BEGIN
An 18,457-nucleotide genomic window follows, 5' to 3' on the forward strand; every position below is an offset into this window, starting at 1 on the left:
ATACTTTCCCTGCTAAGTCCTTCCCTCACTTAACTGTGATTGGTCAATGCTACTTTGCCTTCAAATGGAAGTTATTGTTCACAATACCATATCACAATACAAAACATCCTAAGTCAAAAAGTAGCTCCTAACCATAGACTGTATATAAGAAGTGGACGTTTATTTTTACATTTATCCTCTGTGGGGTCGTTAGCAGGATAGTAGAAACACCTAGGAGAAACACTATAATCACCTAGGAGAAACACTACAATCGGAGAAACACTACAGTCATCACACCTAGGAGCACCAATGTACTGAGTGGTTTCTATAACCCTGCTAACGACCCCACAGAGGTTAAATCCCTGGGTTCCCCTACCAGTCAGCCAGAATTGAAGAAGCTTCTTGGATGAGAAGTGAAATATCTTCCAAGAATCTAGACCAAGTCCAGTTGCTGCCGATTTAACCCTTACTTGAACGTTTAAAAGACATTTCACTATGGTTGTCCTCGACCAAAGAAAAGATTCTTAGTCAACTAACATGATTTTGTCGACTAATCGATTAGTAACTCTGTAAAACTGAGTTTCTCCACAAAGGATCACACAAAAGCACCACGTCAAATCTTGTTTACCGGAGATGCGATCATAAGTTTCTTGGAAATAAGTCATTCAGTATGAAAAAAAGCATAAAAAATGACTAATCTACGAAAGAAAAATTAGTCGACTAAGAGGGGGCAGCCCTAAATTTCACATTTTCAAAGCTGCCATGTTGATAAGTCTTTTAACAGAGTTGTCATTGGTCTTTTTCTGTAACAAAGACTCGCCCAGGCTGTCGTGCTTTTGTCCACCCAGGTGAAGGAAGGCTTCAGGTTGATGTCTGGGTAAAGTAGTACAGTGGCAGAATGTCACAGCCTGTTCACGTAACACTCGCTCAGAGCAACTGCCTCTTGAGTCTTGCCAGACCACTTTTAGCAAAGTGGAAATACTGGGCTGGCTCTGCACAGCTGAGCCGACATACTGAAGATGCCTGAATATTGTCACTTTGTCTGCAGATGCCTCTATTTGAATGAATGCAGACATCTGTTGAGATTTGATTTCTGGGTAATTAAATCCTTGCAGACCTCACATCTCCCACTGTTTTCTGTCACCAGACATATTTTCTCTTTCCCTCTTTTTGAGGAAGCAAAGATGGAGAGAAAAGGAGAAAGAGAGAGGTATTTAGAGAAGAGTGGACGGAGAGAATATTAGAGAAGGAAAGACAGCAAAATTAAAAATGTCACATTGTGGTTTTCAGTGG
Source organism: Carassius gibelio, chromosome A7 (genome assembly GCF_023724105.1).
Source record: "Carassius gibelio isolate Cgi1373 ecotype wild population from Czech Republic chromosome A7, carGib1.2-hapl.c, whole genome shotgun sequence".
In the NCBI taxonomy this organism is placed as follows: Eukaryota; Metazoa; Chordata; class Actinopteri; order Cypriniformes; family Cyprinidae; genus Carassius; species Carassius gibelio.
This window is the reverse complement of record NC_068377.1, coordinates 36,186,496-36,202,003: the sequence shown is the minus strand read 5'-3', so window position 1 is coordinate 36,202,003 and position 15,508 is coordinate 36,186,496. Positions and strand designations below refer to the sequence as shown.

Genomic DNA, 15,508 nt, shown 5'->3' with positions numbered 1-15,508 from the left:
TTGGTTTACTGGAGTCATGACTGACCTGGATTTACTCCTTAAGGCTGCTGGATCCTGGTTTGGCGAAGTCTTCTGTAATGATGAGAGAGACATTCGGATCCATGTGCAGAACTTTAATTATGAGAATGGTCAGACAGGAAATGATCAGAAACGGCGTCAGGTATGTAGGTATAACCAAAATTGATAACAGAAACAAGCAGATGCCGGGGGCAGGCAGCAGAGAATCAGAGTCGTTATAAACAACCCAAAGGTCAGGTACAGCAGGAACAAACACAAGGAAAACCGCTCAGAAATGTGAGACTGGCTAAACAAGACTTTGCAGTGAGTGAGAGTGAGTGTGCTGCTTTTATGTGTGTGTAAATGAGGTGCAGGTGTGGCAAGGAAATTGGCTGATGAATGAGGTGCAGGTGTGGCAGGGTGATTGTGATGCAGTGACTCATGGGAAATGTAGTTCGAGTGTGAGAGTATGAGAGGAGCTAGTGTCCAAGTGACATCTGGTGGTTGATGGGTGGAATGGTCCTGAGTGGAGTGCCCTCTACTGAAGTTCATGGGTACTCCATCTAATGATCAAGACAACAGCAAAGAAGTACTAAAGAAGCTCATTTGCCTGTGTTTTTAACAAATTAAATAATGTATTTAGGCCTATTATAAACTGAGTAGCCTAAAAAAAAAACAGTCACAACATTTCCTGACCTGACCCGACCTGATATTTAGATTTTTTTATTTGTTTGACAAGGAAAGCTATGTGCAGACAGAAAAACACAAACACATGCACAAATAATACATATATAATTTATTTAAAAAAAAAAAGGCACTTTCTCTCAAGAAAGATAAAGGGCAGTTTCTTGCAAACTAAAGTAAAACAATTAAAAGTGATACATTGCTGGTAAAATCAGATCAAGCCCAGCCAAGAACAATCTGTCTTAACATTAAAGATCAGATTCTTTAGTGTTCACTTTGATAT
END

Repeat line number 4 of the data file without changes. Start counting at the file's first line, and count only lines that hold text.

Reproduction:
Source record: "Carassius gibelio isolate Cgi1373 ecotype wild population from Czech Republic chromosome A7, carGib1.2-hapl.c, whole genome shotgun sequence".